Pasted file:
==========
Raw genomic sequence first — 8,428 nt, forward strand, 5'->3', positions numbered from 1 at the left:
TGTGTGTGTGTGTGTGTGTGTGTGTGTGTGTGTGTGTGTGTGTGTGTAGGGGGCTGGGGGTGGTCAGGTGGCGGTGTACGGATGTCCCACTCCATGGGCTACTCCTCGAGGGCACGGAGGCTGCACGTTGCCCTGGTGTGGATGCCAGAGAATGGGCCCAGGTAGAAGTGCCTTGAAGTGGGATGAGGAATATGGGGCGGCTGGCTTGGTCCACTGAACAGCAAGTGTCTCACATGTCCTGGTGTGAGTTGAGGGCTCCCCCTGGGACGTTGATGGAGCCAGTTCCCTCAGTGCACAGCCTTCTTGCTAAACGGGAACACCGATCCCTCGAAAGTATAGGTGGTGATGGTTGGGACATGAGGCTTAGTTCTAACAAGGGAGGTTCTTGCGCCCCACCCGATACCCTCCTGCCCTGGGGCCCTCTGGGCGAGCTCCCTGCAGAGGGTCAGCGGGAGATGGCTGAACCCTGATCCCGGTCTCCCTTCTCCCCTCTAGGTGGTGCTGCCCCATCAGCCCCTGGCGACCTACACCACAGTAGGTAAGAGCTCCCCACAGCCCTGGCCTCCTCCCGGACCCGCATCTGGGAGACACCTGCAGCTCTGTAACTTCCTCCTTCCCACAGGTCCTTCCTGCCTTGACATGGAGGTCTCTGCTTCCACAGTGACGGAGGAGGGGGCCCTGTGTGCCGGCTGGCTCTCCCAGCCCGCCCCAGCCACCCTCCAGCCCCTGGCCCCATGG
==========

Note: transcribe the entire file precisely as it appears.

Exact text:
Raw genomic sequence first — 8,428 nt, forward strand, 5'->3', positions numbered from 1 at the left:
TGTGTGTGTGTGTGTGTGTGTGTGTGTGTGTGTGTGTGTGTGTGTGTAGGGGGCTGGGGGTGGTCAGGTGGCGGTGTACGGATGTCCCACTCCATGGGCTACTCCTCGAGGGCACGGAGGCTGCACGTTGCCCTGGTGTGGATGCCAGAGAATGGGCCCAGGTAGAAGTGCCTTGAAGTGGGATGAGGAATATGGGGCGGCTGGCTTGGTCCACTGAACAGCAAGTGTCTCACATGTCCTGGTGTGAGTTGAGGGCTCCCCCTGGGACGTTGATGGAGCCAGTTCCCTCAGTGCACAGCCTTCTTGCTAAACGGGAACACCGATCCCTCGAAAGTATAGGTGGTGATGGTTGGGACATGAGGCTTAGTTCTAACAAGGGAGGTTCTTGCGCCCCACCCGATACCCTCCTGCCCTGGGGCCCTCTGGGCGAGCTCCCTGCAGAGGGTCAGCGGGAGATGGCTGAACCCTGATCCCGGTCTCCCTTCTCCCCTCTAGGTGGTGCTGCCCCATCAGCCCCTGGCGACCTACACCACAGTAGGTAAGAGCTCCCCACAGCCCTGGCCTCCTCCCGGACCCGCATCTGGGAGACACCTGCAGCTCTGTAACTTCCTCCTTCCCACAGGTCCTTCCTGCCTTGACATGGAGGTCTCTGCTTCCACAGTGACGGAGGAGGGGGCCCTGTGTGCCGGCTGGCTCTCCCAGCCCGCCCCAGCCACCCTCCAGCCCCTGGCCCCATGG